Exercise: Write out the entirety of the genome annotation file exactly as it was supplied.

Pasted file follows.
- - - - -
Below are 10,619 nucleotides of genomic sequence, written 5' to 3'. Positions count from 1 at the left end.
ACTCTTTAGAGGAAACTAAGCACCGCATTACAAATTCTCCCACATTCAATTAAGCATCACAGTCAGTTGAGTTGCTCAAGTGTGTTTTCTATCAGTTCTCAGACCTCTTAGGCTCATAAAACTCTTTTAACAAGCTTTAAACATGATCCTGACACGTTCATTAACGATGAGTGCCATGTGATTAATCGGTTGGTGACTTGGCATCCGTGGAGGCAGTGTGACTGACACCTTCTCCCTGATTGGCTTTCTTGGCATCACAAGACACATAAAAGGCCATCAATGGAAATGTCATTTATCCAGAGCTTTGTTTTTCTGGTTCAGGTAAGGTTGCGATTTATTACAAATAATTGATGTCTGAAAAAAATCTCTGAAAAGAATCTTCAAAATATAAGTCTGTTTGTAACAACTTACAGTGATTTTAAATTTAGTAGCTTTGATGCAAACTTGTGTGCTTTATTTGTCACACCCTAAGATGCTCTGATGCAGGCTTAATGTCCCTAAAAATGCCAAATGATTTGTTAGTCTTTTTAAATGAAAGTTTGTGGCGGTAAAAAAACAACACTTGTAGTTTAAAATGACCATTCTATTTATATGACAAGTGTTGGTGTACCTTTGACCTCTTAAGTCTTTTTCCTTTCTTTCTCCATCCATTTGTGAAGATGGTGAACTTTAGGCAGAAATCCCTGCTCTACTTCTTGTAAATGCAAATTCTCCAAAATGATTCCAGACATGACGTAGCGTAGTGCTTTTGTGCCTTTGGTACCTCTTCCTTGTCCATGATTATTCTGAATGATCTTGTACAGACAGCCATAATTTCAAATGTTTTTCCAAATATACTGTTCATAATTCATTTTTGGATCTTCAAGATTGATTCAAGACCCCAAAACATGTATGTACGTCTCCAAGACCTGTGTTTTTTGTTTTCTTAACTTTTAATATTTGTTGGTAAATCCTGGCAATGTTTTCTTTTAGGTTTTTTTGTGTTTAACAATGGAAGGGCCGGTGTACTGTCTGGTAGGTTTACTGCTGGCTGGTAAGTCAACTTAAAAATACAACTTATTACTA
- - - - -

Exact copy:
Below are 10,619 nucleotides of genomic sequence, written 5' to 3'. Positions count from 1 at the left end.
ACTCTTTAGAGGAAACTAAGCACCGCATTACAAATTCTCCCACATTCAATTAAGCATCACAGTCAGTTGAGTTGCTCAAGTGTGTTTTCTATCAGTTCTCAGACCTCTTAGGCTCATAAAACTCTTTTAACAAGCTTTAAACATGATCCTGACACGTTCATTAACGATGAGTGCCATGTGATTAATCGGTTGGTGACTTGGCATCCGTGGAGGCAGTGTGACTGACACCTTCTCCCTGATTGGCTTTCTTGGCATCACAAGACACATAAAAGGCCATCAATGGAAATGTCATTTATCCAGAGCTTTGTTTTTCTGGTTCAGGTAAGGTTGCGATTTATTACAAATAATTGATGTCTGAAAAAAATCTCTGAAAAGAATCTTCAAAATATAAGTCTGTTTGTAACAACTTACAGTGATTTTAAATTTAGTAGCTTTGATGCAAACTTGTGTGCTTTATTTGTCACACCCTAAGATGCTCTGATGCAGGCTTAATGTCCCTAAAAATGCCAAATGATTTGTTAGTCTTTTTAAATGAAAGTTTGTGGCGGTAAAAAAACAACACTTGTAGTTTAAAATGACCATTCTATTTATATGACAAGTGTTGGTGTACCTTTGACCTCTTAAGTCTTTTTCCTTTCTTTCTCCATCCATTTGTGAAGATGGTGAACTTTAGGCAGAAATCCCTGCTCTACTTCTTGTAAATGCAAATTCTCCAAAATGATTCCAGACATGACGTAGCGTAGTGCTTTTGTGCCTTTGGTACCTCTTCCTTGTCCATGATTATTCTGAATGATCTTGTACAGACAGCCATAATTTCAAATGTTTTTCCAAATATACTGTTCATAATTCATTTTTGGATCTTCAAGATTGATTCAAGACCCCAAAACATGTATGTACGTCTCCAAGACCTGTGTTTTTTGTTTTCTTAACTTTTAATATTTGTTGGTAAATCCTGGCAATGTTTTCTTTTAGGTTTTTTTGTGTTTAACAATGGAAGGGCCGGTGTACTGTCTGGTAGGTTTACTGCTGGCTGGTAAGTCAACTTAAAAATACAACTTATTACTA